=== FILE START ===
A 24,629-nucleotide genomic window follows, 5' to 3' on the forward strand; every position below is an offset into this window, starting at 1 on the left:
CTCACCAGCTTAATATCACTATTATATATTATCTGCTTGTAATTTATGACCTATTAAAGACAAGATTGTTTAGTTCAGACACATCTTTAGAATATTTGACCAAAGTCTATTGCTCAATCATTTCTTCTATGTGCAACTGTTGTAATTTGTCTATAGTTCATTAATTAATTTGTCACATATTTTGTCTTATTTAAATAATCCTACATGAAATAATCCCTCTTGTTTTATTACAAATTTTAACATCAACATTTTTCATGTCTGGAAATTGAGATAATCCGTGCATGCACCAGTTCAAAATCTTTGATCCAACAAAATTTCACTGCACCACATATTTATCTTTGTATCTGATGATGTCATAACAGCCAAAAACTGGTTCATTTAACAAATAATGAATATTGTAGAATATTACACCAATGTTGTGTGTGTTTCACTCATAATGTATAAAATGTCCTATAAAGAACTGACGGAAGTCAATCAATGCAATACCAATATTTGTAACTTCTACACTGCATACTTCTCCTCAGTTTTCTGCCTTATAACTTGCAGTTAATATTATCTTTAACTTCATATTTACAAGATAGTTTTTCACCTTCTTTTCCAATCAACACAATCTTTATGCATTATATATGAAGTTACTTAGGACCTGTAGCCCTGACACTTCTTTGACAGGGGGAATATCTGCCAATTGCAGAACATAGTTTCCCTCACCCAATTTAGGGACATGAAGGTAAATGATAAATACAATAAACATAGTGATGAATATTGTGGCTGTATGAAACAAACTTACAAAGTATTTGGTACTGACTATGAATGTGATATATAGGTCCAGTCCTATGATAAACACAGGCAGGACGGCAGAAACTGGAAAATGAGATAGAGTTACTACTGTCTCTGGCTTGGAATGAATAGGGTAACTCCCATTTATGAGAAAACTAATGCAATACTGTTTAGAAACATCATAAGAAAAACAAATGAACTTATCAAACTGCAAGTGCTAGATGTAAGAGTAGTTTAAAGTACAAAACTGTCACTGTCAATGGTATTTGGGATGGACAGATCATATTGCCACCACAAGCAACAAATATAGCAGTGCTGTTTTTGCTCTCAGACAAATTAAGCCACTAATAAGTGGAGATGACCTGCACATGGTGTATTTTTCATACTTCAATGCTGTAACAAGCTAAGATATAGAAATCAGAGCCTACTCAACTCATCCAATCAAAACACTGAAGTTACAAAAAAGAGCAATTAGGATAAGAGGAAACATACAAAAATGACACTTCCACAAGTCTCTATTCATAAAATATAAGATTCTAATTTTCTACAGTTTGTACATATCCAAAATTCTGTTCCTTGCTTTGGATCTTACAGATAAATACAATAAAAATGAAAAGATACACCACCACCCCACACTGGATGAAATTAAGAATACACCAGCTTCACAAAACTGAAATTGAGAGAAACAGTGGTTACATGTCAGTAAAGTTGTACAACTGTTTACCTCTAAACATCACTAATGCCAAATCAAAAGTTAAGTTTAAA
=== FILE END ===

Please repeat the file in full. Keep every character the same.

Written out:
A 24,629-nucleotide genomic window follows, 5' to 3' on the forward strand; every position below is an offset into this window, starting at 1 on the left:
CTCACCAGCTTAATATCACTATTATATATTATCTGCTTGTAATTTATGACCTATTAAAGACAAGATTGTTTAGTTCAGACACATCTTTAGAATATTTGACCAAAGTCTATTGCTCAATCATTTCTTCTATGTGCAACTGTTGTAATTTGTCTATAGTTCATTAATTAATTTGTCACATATTTTGTCTTATTTAAATAATCCTACATGAAATAATCCCTCTTGTTTTATTACAAATTTTAACATCAACATTTTTCATGTCTGGAAATTGAGATAATCCGTGCATGCACCAGTTCAAAATCTTTGATCCAACAAAATTTCACTGCACCACATATTTATCTTTGTATCTGATGATGTCATAACAGCCAAAAACTGGTTCATTTAACAAATAATGAATATTGTAGAATATTACACCAATGTTGTGTGTGTTTCACTCATAATGTATAAAATGTCCTATAAAGAACTGACGGAAGTCAATCAATGCAATACCAATATTTGTAACTTCTACACTGCATACTTCTCCTCAGTTTTCTGCCTTATAACTTGCAGTTAATATTATCTTTAACTTCATATTTACAAGATAGTTTTTCACCTTCTTTTCCAATCAACACAATCTTTATGCATTATATATGAAGTTACTTAGGACCTGTAGCCCTGACACTTCTTTGACAGGGGGAATATCTGCCAATTGCAGAACATAGTTTCCCTCACCCAATTTAGGGACATGAAGGTAAATGATAAATACAATAAACATAGTGATGAATATTGTGGCTGTATGAAACAAACTTACAAAGTATTTGGTACTGACTATGAATGTGATATATAGGTCCAGTCCTATGATAAACACAGGCAGGACGGCAGAAACTGGAAAATGAGATAGAGTTACTACTGTCTCTGGCTTGGAATGAATAGGGTAACTCCCATTTATGAGAAAACTAATGCAATACTGTTTAGAAACATCATAAGAAAAACAAATGAACTTATCAAACTGCAAGTGCTAGATGTAAGAGTAGTTTAAAGTACAAAACTGTCACTGTCAATGGTATTTGGGATGGACAGATCATATTGCCACCACAAGCAACAAATATAGCAGTGCTGTTTTTGCTCTCAGACAAATTAAGCCACTAATAAGTGGAGATGACCTGCACATGGTGTATTTTTCATACTTCAATGCTGTAACAAGCTAAGATATAGAAATCAGAGCCTACTCAACTCATCCAATCAAAACACTGAAGTTACAAAAAAGAGCAATTAGGATAAGAGGAAACATACAAAAATGACACTTCCACAAGTCTCTATTCATAAAATATAAGATTCTAATTTTCTACAGTTTGTACATATCCAAAATTCTGTTCCTTGCTTTGGATCTTACAGATAAATACAATAAAAATGAAAAGATACACCACCACCCCACACTGGATGAAATTAAGAATACACCAGCTTCACAAAACTGAAATTGAGAGAAACAGTGGTTACATGTCAGTAAAGTTGTACAACTGTTTACCTCTAAACATCACTAATGCCAAATCAAAAGTTAAGTTTAAA